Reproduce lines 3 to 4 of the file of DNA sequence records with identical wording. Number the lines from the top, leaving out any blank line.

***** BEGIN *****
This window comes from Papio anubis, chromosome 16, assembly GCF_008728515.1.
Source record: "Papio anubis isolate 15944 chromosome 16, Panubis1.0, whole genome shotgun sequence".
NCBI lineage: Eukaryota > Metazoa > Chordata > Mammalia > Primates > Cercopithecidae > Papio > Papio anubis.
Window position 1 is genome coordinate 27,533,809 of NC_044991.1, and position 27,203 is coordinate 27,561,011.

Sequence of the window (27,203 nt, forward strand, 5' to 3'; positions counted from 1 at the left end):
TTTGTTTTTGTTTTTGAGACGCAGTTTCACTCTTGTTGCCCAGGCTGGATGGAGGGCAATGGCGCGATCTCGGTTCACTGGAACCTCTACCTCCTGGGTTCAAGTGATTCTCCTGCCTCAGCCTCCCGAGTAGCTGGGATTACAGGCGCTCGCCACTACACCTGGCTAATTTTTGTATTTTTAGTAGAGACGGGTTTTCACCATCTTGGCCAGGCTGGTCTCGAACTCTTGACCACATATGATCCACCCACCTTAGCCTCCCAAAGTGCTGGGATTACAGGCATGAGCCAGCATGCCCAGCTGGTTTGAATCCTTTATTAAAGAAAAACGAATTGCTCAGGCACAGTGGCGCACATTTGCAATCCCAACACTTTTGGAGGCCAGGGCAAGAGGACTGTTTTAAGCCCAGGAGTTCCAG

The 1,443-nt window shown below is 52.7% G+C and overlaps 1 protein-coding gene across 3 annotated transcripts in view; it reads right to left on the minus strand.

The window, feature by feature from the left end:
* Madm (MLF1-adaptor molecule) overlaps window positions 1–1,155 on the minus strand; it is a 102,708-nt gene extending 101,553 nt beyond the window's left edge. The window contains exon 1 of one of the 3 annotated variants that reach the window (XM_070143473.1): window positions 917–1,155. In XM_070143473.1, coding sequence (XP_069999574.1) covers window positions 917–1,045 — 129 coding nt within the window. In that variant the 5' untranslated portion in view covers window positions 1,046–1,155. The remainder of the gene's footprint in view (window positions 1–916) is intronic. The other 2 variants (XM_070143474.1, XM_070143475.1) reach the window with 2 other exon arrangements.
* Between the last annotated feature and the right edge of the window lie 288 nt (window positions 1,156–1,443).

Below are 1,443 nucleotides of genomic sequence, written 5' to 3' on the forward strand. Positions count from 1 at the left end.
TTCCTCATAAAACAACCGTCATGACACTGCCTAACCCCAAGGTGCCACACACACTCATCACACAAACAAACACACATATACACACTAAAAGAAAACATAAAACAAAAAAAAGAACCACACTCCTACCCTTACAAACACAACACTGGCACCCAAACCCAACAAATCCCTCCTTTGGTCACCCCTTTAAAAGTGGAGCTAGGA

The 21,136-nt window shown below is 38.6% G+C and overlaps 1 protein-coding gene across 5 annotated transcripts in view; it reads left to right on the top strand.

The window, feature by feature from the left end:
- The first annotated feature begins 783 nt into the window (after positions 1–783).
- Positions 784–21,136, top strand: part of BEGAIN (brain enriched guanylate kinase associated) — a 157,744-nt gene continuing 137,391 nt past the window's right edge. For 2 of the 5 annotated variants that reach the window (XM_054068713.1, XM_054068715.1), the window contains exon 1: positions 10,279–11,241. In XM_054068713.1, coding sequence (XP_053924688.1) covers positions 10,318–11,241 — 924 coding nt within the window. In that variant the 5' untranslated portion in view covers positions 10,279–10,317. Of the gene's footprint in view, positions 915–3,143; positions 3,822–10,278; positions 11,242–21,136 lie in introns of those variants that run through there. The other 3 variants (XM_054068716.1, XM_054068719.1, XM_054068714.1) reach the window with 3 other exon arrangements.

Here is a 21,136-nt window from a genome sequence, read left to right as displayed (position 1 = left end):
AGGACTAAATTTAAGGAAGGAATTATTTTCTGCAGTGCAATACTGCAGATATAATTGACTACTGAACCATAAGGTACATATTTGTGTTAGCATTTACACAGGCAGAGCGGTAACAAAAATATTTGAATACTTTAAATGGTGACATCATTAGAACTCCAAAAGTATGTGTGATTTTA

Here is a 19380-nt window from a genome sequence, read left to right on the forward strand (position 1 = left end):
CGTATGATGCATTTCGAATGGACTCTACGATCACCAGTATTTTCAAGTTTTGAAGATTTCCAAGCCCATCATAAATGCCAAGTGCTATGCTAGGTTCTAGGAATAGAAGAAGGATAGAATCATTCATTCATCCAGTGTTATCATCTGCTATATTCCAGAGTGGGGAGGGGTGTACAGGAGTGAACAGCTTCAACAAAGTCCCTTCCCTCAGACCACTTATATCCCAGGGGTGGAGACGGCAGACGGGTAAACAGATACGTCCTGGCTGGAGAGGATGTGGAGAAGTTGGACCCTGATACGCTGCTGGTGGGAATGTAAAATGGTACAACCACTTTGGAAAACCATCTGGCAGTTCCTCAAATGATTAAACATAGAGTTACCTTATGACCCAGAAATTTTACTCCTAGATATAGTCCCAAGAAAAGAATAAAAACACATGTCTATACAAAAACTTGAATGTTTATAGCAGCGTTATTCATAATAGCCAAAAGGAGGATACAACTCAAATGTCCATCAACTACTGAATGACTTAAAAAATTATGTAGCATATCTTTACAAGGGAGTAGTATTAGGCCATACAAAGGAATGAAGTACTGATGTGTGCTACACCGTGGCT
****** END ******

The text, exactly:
NCBI lineage: Eukaryota > Metazoa > Chordata > Mammalia > Primates > Cercopithecidae > Papio > Papio anubis.
Window position 1 is genome coordinate 27,533,809 of NC_044991.1, and position 27,203 is coordinate 27,561,011.